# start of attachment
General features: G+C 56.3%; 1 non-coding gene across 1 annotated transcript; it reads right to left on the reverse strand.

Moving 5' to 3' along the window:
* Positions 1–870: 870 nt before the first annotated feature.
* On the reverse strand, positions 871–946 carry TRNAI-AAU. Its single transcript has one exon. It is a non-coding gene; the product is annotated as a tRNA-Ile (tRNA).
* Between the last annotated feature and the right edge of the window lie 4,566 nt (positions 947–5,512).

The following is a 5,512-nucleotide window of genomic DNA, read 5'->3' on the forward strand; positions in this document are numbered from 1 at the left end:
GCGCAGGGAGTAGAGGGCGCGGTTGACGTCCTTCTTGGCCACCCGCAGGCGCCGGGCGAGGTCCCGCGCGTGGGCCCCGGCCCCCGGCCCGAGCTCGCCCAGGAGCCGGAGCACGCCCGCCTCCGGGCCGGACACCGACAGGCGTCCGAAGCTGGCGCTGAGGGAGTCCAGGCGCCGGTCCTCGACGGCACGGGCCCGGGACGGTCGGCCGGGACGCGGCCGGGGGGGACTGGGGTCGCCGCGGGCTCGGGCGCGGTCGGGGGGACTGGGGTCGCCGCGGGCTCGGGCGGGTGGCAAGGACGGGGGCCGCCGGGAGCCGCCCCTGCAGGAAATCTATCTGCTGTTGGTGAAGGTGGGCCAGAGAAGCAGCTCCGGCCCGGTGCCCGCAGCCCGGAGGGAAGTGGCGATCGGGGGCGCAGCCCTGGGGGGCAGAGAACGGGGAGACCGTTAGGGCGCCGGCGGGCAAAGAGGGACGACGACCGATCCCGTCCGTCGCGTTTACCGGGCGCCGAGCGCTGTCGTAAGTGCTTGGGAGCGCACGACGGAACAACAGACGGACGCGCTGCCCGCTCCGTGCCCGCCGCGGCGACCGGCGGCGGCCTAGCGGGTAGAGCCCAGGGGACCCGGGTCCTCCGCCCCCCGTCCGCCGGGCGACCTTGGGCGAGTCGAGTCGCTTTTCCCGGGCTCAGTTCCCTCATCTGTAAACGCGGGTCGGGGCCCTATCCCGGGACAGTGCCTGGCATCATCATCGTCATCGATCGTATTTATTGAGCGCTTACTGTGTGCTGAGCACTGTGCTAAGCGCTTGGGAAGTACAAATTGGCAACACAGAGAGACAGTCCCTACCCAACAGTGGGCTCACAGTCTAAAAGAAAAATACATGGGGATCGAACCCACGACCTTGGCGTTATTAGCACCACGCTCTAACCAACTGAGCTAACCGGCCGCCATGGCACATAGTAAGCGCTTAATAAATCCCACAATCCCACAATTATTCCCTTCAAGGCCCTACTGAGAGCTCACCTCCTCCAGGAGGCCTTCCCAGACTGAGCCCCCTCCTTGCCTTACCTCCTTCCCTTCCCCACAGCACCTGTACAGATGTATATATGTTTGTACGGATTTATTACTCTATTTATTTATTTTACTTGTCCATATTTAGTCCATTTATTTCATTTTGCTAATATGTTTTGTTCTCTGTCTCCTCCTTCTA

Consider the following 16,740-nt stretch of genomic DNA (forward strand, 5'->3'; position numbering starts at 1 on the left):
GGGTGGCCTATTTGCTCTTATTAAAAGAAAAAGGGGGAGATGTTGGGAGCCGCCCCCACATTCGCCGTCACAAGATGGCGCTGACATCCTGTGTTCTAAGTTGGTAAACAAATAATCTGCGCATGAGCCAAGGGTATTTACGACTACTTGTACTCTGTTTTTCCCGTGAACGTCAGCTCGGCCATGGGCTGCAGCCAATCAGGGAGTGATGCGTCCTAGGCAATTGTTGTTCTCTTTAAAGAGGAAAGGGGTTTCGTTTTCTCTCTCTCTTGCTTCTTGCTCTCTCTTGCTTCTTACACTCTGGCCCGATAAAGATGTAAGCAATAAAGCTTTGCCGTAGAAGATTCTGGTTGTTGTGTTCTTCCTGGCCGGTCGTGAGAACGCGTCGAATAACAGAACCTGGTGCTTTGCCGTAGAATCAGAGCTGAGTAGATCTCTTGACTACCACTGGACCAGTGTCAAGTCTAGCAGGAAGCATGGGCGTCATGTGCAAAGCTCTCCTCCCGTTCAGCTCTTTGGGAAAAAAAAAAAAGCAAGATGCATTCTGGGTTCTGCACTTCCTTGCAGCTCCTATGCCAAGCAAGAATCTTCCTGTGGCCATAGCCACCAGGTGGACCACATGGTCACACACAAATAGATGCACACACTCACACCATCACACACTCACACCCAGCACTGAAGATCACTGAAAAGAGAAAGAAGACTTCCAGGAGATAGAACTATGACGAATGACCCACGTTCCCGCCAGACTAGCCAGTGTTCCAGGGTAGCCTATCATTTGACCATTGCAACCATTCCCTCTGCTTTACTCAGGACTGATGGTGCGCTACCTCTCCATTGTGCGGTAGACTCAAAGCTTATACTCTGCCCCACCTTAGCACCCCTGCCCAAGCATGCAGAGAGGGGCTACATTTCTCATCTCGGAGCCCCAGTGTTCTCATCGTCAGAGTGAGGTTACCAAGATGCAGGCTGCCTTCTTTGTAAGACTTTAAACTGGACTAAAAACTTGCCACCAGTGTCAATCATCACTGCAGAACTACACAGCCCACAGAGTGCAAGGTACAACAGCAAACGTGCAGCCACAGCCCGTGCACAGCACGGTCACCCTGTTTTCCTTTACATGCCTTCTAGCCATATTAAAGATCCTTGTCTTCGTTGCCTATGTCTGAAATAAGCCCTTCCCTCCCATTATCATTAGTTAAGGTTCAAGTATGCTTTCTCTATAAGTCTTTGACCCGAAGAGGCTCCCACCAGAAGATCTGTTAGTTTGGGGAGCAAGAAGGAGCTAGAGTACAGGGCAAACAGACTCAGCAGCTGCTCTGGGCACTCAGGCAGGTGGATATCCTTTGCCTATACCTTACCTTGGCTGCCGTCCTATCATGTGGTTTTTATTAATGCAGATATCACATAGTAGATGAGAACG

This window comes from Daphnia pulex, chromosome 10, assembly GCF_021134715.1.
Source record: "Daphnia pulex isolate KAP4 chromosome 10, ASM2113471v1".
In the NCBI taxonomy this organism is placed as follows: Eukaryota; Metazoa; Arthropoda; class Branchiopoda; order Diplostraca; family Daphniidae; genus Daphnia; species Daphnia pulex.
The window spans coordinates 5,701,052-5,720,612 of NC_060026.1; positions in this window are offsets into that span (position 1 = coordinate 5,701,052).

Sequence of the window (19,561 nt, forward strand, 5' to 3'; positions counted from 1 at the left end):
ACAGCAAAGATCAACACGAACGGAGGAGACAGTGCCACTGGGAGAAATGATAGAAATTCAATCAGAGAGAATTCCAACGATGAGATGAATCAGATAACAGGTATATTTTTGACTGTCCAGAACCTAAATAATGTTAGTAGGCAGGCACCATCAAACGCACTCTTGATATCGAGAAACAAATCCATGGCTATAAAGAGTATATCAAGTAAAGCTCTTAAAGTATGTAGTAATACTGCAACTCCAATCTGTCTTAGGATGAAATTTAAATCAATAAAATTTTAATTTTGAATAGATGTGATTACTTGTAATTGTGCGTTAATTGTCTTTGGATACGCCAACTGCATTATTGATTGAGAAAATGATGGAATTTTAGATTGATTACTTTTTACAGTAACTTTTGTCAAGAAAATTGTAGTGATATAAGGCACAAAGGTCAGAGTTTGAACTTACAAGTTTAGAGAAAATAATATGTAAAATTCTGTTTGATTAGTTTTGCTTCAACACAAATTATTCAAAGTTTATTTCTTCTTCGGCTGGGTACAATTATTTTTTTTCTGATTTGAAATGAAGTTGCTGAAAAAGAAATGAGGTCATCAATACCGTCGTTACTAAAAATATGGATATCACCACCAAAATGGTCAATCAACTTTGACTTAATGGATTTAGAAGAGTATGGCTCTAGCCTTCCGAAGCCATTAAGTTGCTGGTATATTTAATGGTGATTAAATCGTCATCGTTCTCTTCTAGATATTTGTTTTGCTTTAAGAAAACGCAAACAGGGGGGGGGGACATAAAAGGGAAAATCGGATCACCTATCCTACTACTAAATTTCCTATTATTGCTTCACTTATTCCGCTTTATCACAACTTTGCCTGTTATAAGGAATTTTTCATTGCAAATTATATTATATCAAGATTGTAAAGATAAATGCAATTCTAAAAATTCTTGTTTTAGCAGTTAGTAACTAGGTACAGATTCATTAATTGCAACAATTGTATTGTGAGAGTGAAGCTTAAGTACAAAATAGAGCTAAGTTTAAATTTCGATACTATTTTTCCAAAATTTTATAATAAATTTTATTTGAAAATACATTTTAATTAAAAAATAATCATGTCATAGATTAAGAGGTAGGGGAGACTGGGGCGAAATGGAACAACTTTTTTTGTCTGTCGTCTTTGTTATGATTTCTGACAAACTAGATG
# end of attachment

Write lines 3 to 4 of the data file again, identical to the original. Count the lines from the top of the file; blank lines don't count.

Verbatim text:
* Positions 1–870: 870 nt before the first annotated feature.
* On the reverse strand, positions 871–946 carry TRNAI-AAU. Its single transcript has one exon. It is a non-coding gene; the product is annotated as a tRNA-Ile (tRNA).